The Adventures of Kimble Bent
The following interesting supplementary particulars concerning Titokowaru, one of the leading figures in this book, were supplied to the writer by the Rev. T. G. Hammond, of Opunake, Wesleyan missionary to the Taranaki Maoris:
“It was Titokowaru's right eye that had been destroyed by a bullet in some engagement. He was about five feet nine in height and somewhat spare and muscular, with fine bone, an alert, active man, but by no means goodlooking. His skin was rather darker than the general run of Maoris, and his nose low in the bridge, with wide nostrils. His face rarely lit up pleasantly, and he was of reserved manner. His knowledge of tikanga Maori was considerable, and during the war he conducted the usual ceremonies to make the war-parties successful.
“The late Rev. Stannard, of Wanganui, told me that Titokowaru's name given him in baptism was Hohepa (Joseph), and I have heard from Tairuakena and others that Tito was one of the young men who accompanied the Rev. Skevington on his last visit to Auckland. (This was long before the Maori War.) They journeyed overland from Te Waimate to Auckland, Mr. Skevington going to attend the Auckland Synod. While in the old High Street Church, Auckland, he died suddenly. Titokowaru and the other young men returned to bear the news to the people, as he (Tairuakena) put it, ‘Ka hoki mai matou tangi, haere ki tena kainga, ki tena kainga.’ Mr. Woon succeeded Mr. Skevington at Heretoa, Te Waimate.page 334
“I had one interview with Titokowaru which I shall never forget. I think it was in 1876, and before I knew Maori. Mr. William Williams, of Manaia, Taranaki, was going to visit Titokowaru at Omuturangi, on the Waimate Plains, and, as I was on my way to New Plymouth, he persuaded me to delay a day and go with him—a most unwise thing, as the Maoris had said they would shoot any one who crossed the Waingongoro. We went from Hawera to Normanby, and then picked up old Katené Tu-Whakaruru, who was just then acting as a Maori policeman. We rode along over these vast plains, with the cocksfoot brushing against our knees as we sat in our saddles. We came to a house on the edge of the bush, and found only one woman, whose face was deeply scarred; she had lately lost her child, and had been cutting herself in her grief. This woman told us that Titokowaru and the men were in the bush planting potatoes, and pointed out a narrow path, along which we galloped for a good distance, perhaps a mile.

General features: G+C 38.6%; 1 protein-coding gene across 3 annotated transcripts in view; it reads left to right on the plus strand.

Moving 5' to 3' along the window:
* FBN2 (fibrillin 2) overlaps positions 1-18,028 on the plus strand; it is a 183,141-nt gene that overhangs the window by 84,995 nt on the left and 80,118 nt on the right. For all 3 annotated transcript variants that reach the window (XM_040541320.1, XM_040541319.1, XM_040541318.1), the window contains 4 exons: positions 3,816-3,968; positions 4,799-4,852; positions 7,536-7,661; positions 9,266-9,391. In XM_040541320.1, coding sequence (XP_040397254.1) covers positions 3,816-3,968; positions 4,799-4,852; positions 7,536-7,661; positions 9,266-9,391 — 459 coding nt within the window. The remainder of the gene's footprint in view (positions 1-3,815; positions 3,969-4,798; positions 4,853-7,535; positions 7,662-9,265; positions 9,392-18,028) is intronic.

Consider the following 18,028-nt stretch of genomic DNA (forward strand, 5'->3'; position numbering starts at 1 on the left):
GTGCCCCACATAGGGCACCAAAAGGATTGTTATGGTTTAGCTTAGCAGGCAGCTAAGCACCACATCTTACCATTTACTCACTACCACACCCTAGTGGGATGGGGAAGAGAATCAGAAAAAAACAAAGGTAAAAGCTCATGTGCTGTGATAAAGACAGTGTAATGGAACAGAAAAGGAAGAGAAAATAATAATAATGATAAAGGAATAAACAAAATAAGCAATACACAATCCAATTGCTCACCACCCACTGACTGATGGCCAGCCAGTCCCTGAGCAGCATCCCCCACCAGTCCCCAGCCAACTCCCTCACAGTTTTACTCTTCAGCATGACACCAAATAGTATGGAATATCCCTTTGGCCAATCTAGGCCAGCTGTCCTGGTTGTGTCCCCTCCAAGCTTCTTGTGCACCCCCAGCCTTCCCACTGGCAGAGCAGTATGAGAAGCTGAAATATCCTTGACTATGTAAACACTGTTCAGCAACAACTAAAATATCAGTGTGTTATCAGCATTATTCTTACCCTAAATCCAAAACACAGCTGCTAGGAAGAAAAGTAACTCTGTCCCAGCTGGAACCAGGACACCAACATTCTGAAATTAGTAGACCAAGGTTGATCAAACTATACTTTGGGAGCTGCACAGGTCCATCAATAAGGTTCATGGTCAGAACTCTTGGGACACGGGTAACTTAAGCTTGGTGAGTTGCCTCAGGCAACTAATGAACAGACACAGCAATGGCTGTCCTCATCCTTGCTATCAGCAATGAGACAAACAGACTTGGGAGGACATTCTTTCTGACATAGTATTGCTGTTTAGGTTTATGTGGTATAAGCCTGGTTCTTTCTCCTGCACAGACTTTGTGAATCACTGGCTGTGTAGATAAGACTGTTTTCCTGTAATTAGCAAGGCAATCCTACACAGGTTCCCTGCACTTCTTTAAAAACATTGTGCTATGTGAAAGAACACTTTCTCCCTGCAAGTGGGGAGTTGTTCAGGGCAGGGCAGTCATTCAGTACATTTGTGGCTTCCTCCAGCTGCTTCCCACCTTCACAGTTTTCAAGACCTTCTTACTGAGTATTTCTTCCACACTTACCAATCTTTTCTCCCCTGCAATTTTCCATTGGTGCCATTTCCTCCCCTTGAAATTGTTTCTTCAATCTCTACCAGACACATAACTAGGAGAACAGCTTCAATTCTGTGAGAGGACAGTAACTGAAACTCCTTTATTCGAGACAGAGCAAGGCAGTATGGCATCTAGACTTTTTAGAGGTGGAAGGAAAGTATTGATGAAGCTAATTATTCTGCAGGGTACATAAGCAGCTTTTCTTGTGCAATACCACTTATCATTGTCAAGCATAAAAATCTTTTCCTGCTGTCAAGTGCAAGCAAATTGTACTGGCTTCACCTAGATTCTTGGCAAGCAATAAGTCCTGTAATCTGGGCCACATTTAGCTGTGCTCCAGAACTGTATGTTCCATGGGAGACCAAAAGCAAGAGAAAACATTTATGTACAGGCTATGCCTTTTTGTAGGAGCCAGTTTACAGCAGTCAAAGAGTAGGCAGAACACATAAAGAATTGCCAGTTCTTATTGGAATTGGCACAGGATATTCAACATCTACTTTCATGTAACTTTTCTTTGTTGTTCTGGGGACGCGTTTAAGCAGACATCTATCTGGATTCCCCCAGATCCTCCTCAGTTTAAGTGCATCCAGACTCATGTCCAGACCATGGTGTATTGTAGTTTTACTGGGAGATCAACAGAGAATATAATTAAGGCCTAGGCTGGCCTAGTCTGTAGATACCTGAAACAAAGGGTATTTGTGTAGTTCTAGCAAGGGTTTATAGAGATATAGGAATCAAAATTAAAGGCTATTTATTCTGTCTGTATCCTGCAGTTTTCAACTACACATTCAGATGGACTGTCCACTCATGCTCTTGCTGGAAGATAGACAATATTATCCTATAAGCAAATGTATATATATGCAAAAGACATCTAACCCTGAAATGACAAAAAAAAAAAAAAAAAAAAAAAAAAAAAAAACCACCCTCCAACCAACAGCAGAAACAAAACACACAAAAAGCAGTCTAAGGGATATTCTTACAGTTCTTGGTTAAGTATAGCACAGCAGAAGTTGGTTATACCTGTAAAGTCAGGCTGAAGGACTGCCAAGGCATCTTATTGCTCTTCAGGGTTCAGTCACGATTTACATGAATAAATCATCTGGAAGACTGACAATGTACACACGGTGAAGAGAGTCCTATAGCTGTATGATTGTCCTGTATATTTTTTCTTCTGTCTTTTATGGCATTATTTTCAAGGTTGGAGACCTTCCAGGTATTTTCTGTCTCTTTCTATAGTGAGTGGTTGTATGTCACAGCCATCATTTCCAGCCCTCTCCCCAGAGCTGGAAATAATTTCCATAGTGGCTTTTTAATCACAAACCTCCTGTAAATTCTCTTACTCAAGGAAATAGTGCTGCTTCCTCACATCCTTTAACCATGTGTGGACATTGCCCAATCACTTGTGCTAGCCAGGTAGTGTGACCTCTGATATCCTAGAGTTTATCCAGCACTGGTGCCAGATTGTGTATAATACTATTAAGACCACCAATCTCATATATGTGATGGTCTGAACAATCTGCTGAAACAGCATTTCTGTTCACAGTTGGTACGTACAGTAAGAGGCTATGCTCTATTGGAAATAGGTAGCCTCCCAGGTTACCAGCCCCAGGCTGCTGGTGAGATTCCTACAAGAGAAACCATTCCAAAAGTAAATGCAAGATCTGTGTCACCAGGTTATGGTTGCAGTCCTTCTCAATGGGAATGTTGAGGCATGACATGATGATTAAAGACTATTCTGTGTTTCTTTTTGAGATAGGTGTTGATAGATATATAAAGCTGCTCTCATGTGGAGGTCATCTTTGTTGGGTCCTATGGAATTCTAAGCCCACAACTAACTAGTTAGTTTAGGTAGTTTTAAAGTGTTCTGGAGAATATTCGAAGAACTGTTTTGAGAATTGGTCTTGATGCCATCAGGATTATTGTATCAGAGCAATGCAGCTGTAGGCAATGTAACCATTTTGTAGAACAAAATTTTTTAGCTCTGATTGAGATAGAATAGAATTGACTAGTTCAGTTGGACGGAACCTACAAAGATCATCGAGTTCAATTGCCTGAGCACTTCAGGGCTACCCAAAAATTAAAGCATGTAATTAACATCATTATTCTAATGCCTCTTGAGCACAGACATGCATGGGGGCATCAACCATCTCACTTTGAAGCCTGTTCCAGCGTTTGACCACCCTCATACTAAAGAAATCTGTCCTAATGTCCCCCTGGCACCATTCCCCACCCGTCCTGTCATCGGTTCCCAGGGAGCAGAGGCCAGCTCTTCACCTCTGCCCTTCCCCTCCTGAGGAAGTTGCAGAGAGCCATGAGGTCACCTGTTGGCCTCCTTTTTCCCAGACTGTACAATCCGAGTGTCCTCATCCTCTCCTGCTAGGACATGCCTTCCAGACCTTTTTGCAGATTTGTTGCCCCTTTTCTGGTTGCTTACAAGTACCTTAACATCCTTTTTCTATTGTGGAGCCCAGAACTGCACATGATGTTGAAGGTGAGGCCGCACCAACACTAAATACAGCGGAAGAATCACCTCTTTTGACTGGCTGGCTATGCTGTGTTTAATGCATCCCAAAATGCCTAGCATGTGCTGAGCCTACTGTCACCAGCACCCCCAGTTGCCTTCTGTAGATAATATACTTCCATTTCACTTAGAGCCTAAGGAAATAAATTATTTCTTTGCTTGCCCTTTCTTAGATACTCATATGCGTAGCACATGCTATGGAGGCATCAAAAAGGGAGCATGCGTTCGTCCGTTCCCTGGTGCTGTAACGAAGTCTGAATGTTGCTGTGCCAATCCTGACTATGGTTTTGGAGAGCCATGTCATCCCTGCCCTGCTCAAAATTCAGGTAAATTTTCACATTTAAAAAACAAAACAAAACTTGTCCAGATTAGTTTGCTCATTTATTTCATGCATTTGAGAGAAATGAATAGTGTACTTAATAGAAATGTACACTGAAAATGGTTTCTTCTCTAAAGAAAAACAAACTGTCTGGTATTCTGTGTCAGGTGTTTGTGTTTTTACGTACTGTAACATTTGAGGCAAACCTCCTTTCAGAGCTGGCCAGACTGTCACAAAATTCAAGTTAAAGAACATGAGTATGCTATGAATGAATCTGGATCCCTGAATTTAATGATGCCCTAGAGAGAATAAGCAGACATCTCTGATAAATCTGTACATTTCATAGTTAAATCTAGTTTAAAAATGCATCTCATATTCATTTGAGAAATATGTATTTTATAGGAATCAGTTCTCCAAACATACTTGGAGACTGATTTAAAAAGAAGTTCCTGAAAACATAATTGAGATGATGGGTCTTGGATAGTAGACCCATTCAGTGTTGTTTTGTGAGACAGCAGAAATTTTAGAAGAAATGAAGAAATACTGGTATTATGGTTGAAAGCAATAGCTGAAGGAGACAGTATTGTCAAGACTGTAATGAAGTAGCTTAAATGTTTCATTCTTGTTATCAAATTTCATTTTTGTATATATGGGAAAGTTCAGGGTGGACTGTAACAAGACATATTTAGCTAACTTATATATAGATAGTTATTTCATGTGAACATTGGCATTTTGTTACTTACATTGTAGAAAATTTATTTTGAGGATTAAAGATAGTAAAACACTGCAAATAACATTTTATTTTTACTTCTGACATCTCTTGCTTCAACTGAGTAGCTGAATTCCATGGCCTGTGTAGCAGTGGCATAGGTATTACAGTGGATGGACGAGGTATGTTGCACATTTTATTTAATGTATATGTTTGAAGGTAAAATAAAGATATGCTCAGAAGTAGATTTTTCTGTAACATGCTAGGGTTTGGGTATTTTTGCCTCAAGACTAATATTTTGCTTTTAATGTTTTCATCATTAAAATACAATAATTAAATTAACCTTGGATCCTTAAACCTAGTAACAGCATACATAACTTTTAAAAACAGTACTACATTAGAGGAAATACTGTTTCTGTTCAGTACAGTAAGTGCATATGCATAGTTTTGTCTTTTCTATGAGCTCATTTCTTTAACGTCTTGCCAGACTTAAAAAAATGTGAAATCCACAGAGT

“Suddenly we came upon about eighty Maoris, all men, and Titokowaru with them. They gathered round us as we dismounted, and Titokowaru came and took my right arm, and a big burly fellow my left. They sat me between them, holding me fast, while the smoke from the fire close by almost smothered me. An old bald-headed Maori began to speak in an excited manner, and when he had done a very rascally looking young fellow made a speech, coming up to me and smacking his thigh, and letting out an angry grunt at the end of every period. When he finished, Katené spoke, and did his best to turn away their anger; reminded them of the good the missionaries did in getting them released from bondage in the Waikato and the Ngapuhi Country.
“Then Williams spoke, and at the close of his speech a fine man in a piupiu (flax waist-mat) orated, and then came forward to hongi (rub noses) with me. After which there was a little fraternisation, and we came away. Even page 335 old Kātené looked very white while the row was on, but I did not know enough to be scared. It was a narrow escape; I, of course, know now what I did not know then. I thought at the time Titokowaru was protecting me, but I think now he was making sure that I did not get away.”
Titokowaru died at his village near Manaia, on the Waimate Plains—the scene of his olden battles against the whites—towards the end of 1889. To the end he was a sturdy enemy of the Europeans, and though he did not actually fight against them after 1869, he was the leader in many obstructive movements against white settlement, surveying, and road-making.